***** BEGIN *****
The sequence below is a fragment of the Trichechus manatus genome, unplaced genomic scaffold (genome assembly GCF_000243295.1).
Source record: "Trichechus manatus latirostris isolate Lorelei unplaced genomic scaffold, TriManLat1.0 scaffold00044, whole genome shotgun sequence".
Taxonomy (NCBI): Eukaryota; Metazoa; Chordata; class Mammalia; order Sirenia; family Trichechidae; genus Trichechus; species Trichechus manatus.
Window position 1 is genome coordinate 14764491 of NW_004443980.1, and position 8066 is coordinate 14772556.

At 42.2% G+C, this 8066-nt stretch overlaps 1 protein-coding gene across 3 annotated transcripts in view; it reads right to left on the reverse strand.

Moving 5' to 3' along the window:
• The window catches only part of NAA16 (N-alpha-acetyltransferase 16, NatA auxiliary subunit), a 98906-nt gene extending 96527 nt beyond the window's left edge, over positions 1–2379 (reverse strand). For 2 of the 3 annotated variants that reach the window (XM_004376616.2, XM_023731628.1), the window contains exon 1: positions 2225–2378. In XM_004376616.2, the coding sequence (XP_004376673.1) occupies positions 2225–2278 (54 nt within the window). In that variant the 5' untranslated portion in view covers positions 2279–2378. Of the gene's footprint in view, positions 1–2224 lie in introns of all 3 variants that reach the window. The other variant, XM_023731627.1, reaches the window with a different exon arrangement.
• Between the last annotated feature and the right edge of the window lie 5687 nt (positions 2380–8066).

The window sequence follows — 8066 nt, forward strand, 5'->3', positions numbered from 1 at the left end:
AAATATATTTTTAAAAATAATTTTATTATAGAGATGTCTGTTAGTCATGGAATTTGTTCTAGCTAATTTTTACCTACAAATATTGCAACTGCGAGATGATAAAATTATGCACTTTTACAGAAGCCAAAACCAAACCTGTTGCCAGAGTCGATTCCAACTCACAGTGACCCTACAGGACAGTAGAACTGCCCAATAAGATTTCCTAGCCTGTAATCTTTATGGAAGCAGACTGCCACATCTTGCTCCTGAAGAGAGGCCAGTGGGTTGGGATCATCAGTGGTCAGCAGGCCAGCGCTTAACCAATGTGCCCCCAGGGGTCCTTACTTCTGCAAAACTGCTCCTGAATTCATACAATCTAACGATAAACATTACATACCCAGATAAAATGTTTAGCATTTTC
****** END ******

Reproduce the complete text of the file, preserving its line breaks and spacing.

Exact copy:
The sequence below is a fragment of the Trichechus manatus genome, unplaced genomic scaffold (genome assembly GCF_000243295.1).
Source record: "Trichechus manatus latirostris isolate Lorelei unplaced genomic scaffold, TriManLat1.0 scaffold00044, whole genome shotgun sequence".
Taxonomy (NCBI): Eukaryota; Metazoa; Chordata; class Mammalia; order Sirenia; family Trichechidae; genus Trichechus; species Trichechus manatus.
Window position 1 is genome coordinate 14764491 of NW_004443980.1, and position 8066 is coordinate 14772556.

At 42.2% G+C, this 8066-nt stretch overlaps 1 protein-coding gene across 3 annotated transcripts in view; it reads right to left on the reverse strand.

Moving 5' to 3' along the window:
• The window catches only part of NAA16 (N-alpha-acetyltransferase 16, NatA auxiliary subunit), a 98906-nt gene extending 96527 nt beyond the window's left edge, over positions 1–2379 (reverse strand). For 2 of the 3 annotated variants that reach the window (XM_004376616.2, XM_023731628.1), the window contains exon 1: positions 2225–2378. In XM_004376616.2, the coding sequence (XP_004376673.1) occupies positions 2225–2278 (54 nt within the window). In that variant the 5' untranslated portion in view covers positions 2279–2378. Of the gene's footprint in view, positions 1–2224 lie in introns of all 3 variants that reach the window. The other variant, XM_023731627.1, reaches the window with a different exon arrangement.
• Between the last annotated feature and the right edge of the window lie 5687 nt (positions 2380–8066).

The window sequence follows — 8066 nt, forward strand, 5'->3', positions numbered from 1 at the left end:
AAATATATTTTTAAAAATAATTTTATTATAGAGATGTCTGTTAGTCATGGAATTTGTTCTAGCTAATTTTTACCTACAAATATTGCAACTGCGAGATGATAAAATTATGCACTTTTACAGAAGCCAAAACCAAACCTGTTGCCAGAGTCGATTCCAACTCACAGTGACCCTACAGGACAGTAGAACTGCCCAATAAGATTTCCTAGCCTGTAATCTTTATGGAAGCAGACTGCCACATCTTGCTCCTGAAGAGAGGCCAGTGGGTTGGGATCATCAGTGGTCAGCAGGCCAGCGCTTAACCAATGTGCCCCCAGGGGTCCTTACTTCTGCAAAACTGCTCCTGAATTCATACAATCTAACGATAAACATTACATACCCAGATAAAATGTTTAGCATTTTC